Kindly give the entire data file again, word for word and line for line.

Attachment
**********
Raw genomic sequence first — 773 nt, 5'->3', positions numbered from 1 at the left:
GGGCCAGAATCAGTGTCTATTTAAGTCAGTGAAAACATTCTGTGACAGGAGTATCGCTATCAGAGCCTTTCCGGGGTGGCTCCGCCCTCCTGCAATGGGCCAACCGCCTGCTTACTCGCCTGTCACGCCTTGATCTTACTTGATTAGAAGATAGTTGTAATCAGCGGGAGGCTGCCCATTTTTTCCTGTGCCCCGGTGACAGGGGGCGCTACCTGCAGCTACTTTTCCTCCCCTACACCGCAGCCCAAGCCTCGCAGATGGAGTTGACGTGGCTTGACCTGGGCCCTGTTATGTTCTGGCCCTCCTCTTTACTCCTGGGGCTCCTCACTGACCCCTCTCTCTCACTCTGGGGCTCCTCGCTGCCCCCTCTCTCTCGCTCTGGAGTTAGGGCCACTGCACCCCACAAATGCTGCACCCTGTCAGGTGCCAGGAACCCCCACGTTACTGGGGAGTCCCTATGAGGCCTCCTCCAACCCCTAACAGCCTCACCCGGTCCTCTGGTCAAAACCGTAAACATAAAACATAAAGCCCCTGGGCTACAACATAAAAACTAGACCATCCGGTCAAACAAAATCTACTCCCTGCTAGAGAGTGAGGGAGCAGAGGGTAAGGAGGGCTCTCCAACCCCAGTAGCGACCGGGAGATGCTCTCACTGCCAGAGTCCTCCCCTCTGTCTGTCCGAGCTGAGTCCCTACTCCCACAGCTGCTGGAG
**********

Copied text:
Raw genomic sequence first — 773 nt, 5'->3', positions numbered from 1 at the left:
GGGCCAGAATCAGTGTCTATTTAAGTCAGTGAAAACATTCTGTGACAGGAGTATCGCTATCAGAGCCTTTCCGGGGTGGCTCCGCCCTCCTGCAATGGGCCAACCGCCTGCTTACTCGCCTGTCACGCCTTGATCTTACTTGATTAGAAGATAGTTGTAATCAGCGGGAGGCTGCCCATTTTTTCCTGTGCCCCGGTGACAGGGGGCGCTACCTGCAGCTACTTTTCCTCCCCTACACCGCAGCCCAAGCCTCGCAGATGGAGTTGACGTGGCTTGACCTGGGCCCTGTTATGTTCTGGCCCTCCTCTTTACTCCTGGGGCTCCTCACTGACCCCTCTCTCTCACTCTGGGGCTCCTCGCTGCCCCCTCTCTCTCGCTCTGGAGTTAGGGCCACTGCACCCCACAAATGCTGCACCCTGTCAGGTGCCAGGAACCCCCACGTTACTGGGGAGTCCCTATGAGGCCTCCTCCAACCCCTAACAGCCTCACCCGGTCCTCTGGTCAAAACCGTAAACATAAAACATAAAGCCCCTGGGCTACAACATAAAAACTAGACCATCCGGTCAAACAAAATCTACTCCCTGCTAGAGAGTGAGGGAGCAGAGGGTAAGGAGGGCTCTCCAACCCCAGTAGCGACCGGGAGATGCTCTCACTGCCAGAGTCCTCCCCTCTGTCTGTCCGAGCTGAGTCCCTACTCCCACAGCTGCTGGAG